Dyatlov Pass Incident
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The Dyatlov Pass incident is one of the more well known mysteries, and is often discussed on /x/.
The event took place on February 2nd 1959 in Russia's Ural region. Nine trekkers (seven men and two women, mostly student attending the Ural Polytechnical Institute), led by Igor Dyatlov, for whom the incident and subsequently the mountain pass itself is named, embarked on a "category III" journey from the village of Vizhai to the mountain of Otorten. On January 27th, they set off on their journey. On February 1st, the hikers began to travel through the pass but lost their way due to a snowstorm, when the group discovered that they had diverged from their route, they decided to halt on the slope of the Kholat Syakhl (Mansi for "Dead Mountain") rather than drop altitude and camp in the forested area below.
On the February 20th, a rescue group consisting of volunteers was dispatched to search for the group after they failed to send an arranged telegram declaring that they had returned safely. This telegram was arranged to be sent several days prior, but search efforts had been delayed. Six days later, the group's tent was discovered in bad condition and appeared to have been cut from the inside. The remains of two hikers were found under a large cedar tree alongside the remains of a fire. The bodies were naked apart from their underwear. Three more corpses were found between the cedar and the ruined tent. The remaining hikers were found two months later buried in meters of snow fully clothed.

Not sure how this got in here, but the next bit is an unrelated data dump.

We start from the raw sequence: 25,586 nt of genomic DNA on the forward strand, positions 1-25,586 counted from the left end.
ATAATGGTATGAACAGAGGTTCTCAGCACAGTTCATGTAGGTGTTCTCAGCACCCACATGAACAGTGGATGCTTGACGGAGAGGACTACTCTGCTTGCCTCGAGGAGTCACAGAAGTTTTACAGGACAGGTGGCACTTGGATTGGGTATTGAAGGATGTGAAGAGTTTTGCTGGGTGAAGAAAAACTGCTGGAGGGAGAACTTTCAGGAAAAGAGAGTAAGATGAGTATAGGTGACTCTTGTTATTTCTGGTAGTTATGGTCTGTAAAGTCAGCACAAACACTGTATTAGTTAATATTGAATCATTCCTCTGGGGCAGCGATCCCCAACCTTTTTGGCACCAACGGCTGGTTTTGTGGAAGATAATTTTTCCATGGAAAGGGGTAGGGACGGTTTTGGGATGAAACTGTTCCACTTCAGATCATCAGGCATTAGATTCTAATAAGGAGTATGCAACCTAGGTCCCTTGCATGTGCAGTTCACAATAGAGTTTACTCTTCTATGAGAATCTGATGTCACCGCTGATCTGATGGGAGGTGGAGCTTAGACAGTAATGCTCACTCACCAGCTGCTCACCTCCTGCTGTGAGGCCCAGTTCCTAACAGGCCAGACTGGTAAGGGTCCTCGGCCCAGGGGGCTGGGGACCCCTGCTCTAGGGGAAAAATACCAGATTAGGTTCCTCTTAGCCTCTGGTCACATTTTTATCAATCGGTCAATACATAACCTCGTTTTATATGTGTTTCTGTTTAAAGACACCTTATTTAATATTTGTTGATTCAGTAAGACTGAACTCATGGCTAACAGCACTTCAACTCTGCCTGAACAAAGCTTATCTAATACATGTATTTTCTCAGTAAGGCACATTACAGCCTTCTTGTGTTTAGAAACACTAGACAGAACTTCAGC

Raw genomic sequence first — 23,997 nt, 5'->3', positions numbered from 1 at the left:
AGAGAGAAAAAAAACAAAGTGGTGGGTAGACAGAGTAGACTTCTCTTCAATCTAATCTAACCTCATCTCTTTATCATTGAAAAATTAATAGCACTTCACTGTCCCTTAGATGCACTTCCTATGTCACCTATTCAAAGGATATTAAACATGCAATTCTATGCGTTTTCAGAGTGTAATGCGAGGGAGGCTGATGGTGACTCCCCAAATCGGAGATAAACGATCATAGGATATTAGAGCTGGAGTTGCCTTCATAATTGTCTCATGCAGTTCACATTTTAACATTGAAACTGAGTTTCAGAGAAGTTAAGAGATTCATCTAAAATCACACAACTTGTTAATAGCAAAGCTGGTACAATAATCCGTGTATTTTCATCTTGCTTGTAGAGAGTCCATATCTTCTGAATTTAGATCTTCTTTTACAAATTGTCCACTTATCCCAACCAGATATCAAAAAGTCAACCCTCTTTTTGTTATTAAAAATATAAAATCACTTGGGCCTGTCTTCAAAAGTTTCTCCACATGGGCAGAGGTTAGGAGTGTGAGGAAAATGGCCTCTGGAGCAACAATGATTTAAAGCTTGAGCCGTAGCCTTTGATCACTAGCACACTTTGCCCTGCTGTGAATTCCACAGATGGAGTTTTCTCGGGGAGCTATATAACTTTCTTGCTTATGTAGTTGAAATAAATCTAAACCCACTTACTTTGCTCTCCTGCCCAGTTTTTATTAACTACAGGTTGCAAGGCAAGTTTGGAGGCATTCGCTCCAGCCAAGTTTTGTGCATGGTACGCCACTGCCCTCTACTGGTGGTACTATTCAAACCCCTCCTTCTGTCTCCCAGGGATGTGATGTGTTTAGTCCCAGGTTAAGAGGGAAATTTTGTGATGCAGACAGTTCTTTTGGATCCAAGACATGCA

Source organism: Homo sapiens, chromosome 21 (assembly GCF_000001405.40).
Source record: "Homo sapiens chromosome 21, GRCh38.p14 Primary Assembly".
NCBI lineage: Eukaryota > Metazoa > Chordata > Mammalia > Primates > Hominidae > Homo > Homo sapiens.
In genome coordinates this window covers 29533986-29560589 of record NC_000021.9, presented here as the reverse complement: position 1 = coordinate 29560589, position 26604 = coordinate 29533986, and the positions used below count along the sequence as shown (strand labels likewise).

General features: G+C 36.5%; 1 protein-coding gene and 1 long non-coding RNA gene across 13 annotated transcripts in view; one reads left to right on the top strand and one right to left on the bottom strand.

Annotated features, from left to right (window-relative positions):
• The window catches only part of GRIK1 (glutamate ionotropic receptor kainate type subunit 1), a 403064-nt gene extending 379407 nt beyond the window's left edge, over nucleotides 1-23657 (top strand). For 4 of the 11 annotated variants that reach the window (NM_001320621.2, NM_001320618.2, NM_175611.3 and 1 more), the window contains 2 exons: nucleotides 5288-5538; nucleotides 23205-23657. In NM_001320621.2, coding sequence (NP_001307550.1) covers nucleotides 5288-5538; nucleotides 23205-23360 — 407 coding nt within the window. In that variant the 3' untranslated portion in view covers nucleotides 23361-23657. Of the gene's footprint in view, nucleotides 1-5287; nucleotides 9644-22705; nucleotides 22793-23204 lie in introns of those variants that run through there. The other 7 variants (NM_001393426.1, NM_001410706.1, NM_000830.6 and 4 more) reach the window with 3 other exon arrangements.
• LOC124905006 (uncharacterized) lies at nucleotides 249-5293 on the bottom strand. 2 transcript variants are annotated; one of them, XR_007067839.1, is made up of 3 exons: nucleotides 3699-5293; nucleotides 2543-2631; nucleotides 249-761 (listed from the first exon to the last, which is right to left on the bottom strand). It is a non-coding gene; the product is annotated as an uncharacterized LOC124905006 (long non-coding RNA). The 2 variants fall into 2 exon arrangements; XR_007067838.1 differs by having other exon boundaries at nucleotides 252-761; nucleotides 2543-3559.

Several different theories exist to explain the seemingly mysterious deaths of the Dyatlov hikers. The official statement of the Soviet authorities referred to a "compelling force", the vagueness of this expression have never been elaborated upon.
One theory posited that does not draw upon paranormal elements is that hikers fled from their riskily unprotected camp, fearing an oncoming avalanche.
Some speculate the hikers were panicked by a weapons test being conducted in the near-by vicinity. This weapon would have likely been some kind of concussion device.